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Community / Crofter’s Fair Isle design picked out of 500 entries in Vogue jacket competition

Shetland MSP Beatrice Wishart has congratulated Rachel Challoner with a Scottish Parliament motion after her design was one of five finalists

Photos: Nigel John

IT IS thought to be a rare sight – Fair Isle knitwear, actually made on the remote island, featuring in fashion magazine Vogue.

But that is what has happened after a jacket design from Fair Isle crofter and knitter Rachel Challoner was picked out of 500 entries in a Vogue competition.

The magazine sought entries for a redesign of a Barbour jacket in honour of the 100th anniversary of ‘re-waxing’ – a technique to ensure longevity of the company’s jackets.

Challenor submitted a design featuring Fair Isle knitted lining and storm cuffs, while the outline and coordinates of the remote island took pride of place on the back of the jacket.

While she did not win the competition, she was selected as one of just five finalists – bagging a spot in April’s edition of British Vogue.

But it does not end there; the finalists’ jacket designs have gone on display in Selfridge’s in London for a month, and a reproduced version of each will then be sold to raise funds for the Prince’s Foundation charity.

In addition Shetland MSP Beatrice Wishart has congratulated Challoner with a Scottish Parliament motion, adding that it was a “remarkable achievement”.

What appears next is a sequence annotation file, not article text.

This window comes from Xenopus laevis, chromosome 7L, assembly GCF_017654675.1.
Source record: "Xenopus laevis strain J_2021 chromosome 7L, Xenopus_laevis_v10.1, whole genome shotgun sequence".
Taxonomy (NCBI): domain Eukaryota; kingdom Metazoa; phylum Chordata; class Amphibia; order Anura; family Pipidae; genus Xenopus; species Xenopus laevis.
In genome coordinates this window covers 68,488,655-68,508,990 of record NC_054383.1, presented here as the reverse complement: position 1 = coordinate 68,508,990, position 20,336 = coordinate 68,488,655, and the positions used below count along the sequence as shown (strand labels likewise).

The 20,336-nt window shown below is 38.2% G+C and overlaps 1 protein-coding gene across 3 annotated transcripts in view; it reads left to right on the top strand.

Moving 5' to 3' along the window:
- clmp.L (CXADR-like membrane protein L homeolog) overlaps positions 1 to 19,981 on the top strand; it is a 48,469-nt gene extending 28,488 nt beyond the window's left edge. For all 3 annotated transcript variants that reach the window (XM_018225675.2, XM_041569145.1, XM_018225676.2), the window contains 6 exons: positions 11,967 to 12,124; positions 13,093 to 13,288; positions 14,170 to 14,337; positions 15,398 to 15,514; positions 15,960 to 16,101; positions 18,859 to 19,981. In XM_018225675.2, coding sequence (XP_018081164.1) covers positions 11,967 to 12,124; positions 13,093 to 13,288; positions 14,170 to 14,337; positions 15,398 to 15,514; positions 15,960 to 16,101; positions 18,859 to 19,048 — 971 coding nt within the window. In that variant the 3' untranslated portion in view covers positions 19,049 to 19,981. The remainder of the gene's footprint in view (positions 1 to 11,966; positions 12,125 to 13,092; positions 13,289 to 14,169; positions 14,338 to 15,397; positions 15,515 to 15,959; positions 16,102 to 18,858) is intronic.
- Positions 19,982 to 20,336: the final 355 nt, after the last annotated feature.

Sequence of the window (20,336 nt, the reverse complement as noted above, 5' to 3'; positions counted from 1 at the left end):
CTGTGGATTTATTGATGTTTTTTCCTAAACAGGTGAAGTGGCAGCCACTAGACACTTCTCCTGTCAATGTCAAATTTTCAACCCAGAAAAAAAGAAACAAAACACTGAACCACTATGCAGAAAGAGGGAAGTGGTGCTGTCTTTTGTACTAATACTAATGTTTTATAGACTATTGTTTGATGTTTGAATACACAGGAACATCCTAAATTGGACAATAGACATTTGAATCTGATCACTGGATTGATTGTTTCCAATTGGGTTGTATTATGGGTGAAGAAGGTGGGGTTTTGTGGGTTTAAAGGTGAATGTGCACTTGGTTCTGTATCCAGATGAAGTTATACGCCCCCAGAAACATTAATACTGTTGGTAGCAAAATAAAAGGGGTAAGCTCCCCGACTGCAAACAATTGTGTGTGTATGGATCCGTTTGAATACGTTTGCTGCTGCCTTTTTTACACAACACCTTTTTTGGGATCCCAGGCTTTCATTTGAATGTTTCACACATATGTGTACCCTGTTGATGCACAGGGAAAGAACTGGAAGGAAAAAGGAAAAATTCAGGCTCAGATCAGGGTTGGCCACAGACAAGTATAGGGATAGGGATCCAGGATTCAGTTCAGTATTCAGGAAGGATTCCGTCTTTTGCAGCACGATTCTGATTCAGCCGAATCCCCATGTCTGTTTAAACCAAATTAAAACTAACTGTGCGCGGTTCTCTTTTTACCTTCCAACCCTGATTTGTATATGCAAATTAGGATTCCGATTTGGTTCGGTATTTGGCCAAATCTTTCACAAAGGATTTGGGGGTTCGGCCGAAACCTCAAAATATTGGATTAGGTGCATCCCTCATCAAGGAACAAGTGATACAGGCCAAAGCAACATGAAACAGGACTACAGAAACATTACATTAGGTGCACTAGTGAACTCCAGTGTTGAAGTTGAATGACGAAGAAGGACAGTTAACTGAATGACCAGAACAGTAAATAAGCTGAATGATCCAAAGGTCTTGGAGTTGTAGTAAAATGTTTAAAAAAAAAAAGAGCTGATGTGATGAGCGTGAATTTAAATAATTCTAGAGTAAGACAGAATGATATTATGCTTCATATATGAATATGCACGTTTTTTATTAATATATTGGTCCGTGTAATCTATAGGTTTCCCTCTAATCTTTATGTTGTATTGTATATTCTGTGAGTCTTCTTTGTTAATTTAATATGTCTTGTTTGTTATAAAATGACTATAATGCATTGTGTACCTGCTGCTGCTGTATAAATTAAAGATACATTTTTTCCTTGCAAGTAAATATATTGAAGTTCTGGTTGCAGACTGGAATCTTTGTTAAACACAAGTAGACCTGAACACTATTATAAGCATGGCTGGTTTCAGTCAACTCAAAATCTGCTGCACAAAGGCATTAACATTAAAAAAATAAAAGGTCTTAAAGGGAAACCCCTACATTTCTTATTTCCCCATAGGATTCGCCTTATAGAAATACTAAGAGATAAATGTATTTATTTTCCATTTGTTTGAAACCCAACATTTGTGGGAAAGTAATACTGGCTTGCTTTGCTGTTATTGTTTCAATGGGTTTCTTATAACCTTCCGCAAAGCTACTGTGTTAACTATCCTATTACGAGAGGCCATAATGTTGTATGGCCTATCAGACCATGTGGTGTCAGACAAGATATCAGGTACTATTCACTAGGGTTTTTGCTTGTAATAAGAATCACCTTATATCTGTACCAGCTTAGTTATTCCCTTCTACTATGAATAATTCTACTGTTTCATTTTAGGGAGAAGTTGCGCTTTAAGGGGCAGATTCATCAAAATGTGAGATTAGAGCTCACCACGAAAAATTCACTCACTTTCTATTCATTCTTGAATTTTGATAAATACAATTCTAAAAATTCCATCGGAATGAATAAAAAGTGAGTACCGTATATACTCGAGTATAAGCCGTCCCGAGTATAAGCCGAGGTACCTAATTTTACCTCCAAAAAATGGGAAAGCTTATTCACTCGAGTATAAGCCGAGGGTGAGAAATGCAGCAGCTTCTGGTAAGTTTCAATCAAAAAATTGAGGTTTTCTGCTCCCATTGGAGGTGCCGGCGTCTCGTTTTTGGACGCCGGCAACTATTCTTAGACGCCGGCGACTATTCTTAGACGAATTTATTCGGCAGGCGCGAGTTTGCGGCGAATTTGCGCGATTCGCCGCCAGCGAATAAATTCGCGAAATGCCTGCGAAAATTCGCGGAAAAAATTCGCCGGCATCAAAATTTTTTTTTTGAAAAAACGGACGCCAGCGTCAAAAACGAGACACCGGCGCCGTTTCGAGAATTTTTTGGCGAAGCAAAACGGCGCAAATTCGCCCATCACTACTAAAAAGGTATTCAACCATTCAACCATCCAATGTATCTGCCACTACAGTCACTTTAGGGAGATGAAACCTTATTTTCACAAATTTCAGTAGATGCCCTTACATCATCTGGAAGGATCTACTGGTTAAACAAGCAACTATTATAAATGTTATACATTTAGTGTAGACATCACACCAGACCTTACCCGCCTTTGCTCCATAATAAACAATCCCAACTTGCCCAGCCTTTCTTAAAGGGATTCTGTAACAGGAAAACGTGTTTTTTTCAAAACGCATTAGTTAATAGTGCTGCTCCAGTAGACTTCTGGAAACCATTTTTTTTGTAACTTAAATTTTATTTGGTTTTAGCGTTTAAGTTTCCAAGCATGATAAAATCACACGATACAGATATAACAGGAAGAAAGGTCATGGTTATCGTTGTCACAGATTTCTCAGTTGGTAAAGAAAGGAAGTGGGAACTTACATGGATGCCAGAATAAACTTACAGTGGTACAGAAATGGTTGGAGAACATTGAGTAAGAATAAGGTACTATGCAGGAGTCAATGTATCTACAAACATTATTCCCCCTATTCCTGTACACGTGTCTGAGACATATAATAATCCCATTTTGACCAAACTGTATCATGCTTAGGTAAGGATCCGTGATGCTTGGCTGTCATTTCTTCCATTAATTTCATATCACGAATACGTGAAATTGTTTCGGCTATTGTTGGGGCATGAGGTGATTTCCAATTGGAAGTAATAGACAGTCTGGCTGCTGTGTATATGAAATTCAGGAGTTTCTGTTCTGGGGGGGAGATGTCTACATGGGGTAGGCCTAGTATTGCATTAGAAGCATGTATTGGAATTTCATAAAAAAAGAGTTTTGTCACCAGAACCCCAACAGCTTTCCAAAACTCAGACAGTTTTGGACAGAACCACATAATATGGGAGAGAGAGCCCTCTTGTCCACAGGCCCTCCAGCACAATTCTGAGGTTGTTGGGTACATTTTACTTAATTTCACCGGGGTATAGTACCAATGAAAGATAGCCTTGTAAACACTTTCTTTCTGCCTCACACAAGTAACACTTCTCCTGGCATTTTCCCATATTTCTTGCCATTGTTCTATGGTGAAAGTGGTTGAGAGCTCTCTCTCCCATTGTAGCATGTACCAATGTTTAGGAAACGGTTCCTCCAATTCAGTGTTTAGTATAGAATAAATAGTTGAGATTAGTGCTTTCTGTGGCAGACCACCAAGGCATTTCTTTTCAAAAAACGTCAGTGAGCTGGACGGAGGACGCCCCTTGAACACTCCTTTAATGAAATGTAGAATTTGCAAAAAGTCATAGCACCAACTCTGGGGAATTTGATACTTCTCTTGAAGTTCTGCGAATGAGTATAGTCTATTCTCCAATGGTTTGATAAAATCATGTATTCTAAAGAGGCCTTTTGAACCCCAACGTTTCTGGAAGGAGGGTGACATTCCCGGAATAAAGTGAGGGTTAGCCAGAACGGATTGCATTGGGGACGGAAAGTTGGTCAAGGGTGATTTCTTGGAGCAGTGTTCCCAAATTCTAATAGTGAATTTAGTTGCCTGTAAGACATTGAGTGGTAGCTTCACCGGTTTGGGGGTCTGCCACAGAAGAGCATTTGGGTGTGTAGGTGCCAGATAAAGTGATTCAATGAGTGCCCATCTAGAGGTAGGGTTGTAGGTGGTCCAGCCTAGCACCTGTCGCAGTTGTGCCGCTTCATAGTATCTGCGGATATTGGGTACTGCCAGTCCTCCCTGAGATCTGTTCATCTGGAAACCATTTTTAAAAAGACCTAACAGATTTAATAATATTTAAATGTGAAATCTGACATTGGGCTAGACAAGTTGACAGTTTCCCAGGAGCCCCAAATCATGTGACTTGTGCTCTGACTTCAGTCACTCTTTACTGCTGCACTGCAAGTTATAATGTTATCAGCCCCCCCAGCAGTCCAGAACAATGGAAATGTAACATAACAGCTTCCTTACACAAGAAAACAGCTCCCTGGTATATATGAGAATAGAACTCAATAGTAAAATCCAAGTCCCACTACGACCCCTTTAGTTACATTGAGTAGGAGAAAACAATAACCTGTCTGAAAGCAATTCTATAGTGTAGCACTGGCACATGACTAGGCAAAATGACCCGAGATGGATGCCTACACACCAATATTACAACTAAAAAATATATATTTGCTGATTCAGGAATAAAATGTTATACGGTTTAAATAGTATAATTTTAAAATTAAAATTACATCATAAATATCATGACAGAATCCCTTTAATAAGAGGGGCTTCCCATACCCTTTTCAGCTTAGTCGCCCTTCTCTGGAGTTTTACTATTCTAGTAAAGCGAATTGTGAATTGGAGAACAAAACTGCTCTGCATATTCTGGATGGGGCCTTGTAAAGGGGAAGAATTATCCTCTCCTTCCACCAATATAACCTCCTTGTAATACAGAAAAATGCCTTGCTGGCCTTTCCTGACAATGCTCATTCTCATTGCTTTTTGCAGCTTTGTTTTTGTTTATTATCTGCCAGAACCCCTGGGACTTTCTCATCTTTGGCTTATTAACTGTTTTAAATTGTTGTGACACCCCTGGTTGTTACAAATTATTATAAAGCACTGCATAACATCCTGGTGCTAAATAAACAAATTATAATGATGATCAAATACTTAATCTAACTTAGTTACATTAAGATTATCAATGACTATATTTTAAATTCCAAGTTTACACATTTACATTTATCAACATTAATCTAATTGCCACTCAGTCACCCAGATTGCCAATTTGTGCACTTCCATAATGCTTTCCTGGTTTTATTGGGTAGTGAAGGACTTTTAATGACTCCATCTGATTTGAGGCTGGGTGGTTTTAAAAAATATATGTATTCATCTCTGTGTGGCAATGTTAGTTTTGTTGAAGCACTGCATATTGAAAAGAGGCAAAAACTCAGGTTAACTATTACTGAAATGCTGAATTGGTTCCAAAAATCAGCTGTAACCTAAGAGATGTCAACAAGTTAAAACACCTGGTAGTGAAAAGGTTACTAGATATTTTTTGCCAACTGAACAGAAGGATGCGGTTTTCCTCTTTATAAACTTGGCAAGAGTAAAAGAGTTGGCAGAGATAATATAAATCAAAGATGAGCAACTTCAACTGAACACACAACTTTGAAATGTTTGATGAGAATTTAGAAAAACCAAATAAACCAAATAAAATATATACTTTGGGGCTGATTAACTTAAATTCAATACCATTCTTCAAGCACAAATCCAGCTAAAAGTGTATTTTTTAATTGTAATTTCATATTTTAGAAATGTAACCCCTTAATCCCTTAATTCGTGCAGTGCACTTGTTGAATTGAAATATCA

The jacket design featured wool from Jamieson’s of Shetland which Challoner handknitted in Fair Isle.

She entered the competition to raise the profile of Fair Isle and its small community, and “introduce it to an audience who may never have even heard of it or know where it is”.

“I was knocked for six when, in September, I was invited down with four other finalists – out of 500 entries – to an appointment at Barbour HQ where we got to tour the Barbour factory, try our hands at re-waxing jackets and pitch our ideas to their design team,” Challoner explained.

She came home to Fair Isle with the paper patterns for the jacket lining and cuffs, and she then had about a week to knit her panels to those exact measurements.

“At the end of November the finalists were all invited to Brown’s Hotel in London where we got to see our jackets ‘made up’ for the very first time and then gave a presentation to the judging panel, made up of VIPs from Barbour, Vogue magazine, Selfridges and The Prince’s Foundation,” Challoner continued.

“One of the things commented on was the parallel between Barbour being a multi-generational, family-owned business the same as Jamieson’s of Shetland, whose fantastic wool I used to knit the lining and cuffs.

“All the jackets were then featured in an article in April’s issue of British Vogue magazine.”

The islander does not seem too despondent that she did not win the top prize, which included £5,000. Instead, she is just happy to have raised the profile of Fair Isle a little further in what she described as an “incredible experience”.

Challoner added that every autumn and winter “you can guarantee that all the fashion magazines will feature what they call ‘Fair Isle’ jumpers and have dozens of photographs of examples – none of which are ever genuine ‘Fair Isle’ knitwear”.

“So, it’s really exciting to see actual Fair Isle knitwear – that has been knitted here in Fair Isle, using traditional motifs and pure Shetland wool – featured for once and it got me wondering whether this was the first time that genuine Fair Isle knitwear has made it onto the pages of Vogue.”